Journey's End

By Joe Nazzaro
Star Trek: Voyager's executive producer Jeri Taylor is moving on to new worlds. She recalls four years in the Delta Quadrant.

Jeri Ryan as Seven of NineAFTER four seasons as executive producer, Star Trek: Voyager's co-creator Jeri Taylor is moving on. Taylor, who's been part of the Star Trek franchise ever since landing a staff position on The Next Generation back in 1990, will be exploring new frontiers as a writer, although, as she's quick to point out, her involvement with Voyager is by no means at an end. "It's my last season as executive producer," she explains. "I will continue to be involved with the show as a consultant, and I will continue to write scripts for the show, but I am leaving the day to day running of the show in other very fine hands."
Those hands belong to Brannon Braga, who's also been with the show since the start. "He's going to do a great job, so I leave without any qualms whatsoever." Part of the reason for Taylor's departure is to take a step back from producing, but it's also to pursue a long-time (and long-delayed) dream of becoming a novelist. "I've given a great deal of thought to all of this, and as I say, I plan to write scripts for Voyager and I also plan to turn part of my creative instincts towards more novels. My ultimate goal would be a transition into mainstream, which is a very difficult task and may remain only a goal, but at least it gives me something to shoot for."
With Voyager's fourth season drawing to a close, Taylor is happy to look back at her final year as executive producer. As Starburst readers will doubtless recall from previous interviews, her views are always honest to the point of bluntness, even if they involve an occasional mis-step in the show's direction.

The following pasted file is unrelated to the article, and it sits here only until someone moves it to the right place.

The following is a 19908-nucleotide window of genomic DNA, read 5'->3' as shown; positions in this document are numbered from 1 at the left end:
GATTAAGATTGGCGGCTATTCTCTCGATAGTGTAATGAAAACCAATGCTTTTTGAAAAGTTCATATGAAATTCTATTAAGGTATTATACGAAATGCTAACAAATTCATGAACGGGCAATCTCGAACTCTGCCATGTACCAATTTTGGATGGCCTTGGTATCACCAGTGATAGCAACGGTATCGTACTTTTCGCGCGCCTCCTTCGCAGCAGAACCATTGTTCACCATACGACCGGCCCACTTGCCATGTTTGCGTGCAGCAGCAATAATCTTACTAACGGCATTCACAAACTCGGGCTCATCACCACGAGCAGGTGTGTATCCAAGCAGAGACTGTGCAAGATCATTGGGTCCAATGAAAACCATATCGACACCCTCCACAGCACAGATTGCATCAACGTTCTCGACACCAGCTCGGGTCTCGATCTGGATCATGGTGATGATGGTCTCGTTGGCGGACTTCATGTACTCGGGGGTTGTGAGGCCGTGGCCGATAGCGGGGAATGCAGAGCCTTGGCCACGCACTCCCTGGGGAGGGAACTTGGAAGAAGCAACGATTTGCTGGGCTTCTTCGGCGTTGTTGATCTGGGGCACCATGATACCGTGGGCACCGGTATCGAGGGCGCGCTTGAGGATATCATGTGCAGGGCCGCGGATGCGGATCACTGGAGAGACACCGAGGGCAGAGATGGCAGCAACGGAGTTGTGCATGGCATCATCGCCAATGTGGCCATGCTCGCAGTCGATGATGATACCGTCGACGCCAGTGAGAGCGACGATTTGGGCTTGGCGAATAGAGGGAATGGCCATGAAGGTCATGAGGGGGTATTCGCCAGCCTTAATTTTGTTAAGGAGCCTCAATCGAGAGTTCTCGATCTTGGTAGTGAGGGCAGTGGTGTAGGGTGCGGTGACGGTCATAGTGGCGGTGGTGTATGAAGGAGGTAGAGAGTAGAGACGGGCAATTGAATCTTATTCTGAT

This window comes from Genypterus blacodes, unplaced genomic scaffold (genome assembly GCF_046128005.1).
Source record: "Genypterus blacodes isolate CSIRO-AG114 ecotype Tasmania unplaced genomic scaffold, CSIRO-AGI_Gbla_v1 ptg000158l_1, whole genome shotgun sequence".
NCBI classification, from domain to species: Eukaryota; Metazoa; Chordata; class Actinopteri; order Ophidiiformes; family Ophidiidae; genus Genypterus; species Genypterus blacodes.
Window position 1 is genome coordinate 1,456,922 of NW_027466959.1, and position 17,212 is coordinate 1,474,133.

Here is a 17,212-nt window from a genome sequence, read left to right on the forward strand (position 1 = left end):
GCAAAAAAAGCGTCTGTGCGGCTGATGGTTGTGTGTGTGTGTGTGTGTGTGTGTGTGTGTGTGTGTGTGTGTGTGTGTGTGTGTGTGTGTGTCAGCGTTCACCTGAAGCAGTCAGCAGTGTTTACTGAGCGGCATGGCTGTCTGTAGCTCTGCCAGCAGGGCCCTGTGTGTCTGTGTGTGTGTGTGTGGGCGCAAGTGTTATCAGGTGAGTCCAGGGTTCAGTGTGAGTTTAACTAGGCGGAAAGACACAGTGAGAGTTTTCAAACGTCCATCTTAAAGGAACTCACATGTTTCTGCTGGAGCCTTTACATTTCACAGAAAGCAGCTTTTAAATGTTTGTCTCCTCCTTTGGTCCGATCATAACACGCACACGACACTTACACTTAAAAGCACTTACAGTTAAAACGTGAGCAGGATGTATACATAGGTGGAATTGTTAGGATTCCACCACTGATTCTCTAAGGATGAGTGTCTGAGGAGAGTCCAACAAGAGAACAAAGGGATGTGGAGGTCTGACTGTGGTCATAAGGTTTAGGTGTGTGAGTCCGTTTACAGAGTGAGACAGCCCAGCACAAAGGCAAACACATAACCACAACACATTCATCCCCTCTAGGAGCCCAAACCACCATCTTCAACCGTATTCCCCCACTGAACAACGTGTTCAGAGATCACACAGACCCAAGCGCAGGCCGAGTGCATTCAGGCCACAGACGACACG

"The major change we made this season of course, was adding Seven of Nine, which has been a very fortunate change; it's worked better than we ever could have expected. And then once you have that, it alters everybody's arc and character. Janeway has had to cope with the presence of this prickly person on board, so everybody was affected in some way; that just happened organically.
"In terms of other kinds of approaches this season, we really continued the drive we'd been making since Season Three, which is to up the adventure quotient, to take our people out of the mould of feeling so sorry for themselves because they're stuck way out in Space, and to emphasize the joy they get from being the first from the Alpha Quadrant to experience many of these things in the Delta Quadrant, so it's not been a major restructuring in that sense. It was really Seven of Nine who provided us with our major challenges, and we were just delighted with everything that's brought us."

Search for Seven

As Taylor relates, there was an exhaustive search to find the right actress for the role of Seven of Nine, a former Borg drone who reluctantly joins the Voyager crew after being cut off from the Collective. They finally cast Jeri Ryan, who ironically had only just left another SF series, the short-lived Dark Skies, where her character had spent most of the time tracking down alien invaders. "It took us a long time, and I don't know how many people we read. This was as crucial as casting the captain; this character had to be right, and we were asking the actors to do something very difficult, which is to play a character that is in many ways inaccessible. The Borg are mindless, not in the strictest sense of the word, but automatons. They have a single mind, there's no individuality, no uniqueness, and this is a tough thing for an actor to bring off and be sympathetic. When we started out, we didn't know how successful it was going to be.
"Jeri Ryan has far exceeded our expectations. She's not only a beautiful, stunning woman, but she's proved herself an absolutely outstanding actress. She owned that role from the moment she stepped onto the bridge."
Voyager image copyright Paramount

Read the full interview with Jeri Taylor in Starburst #240

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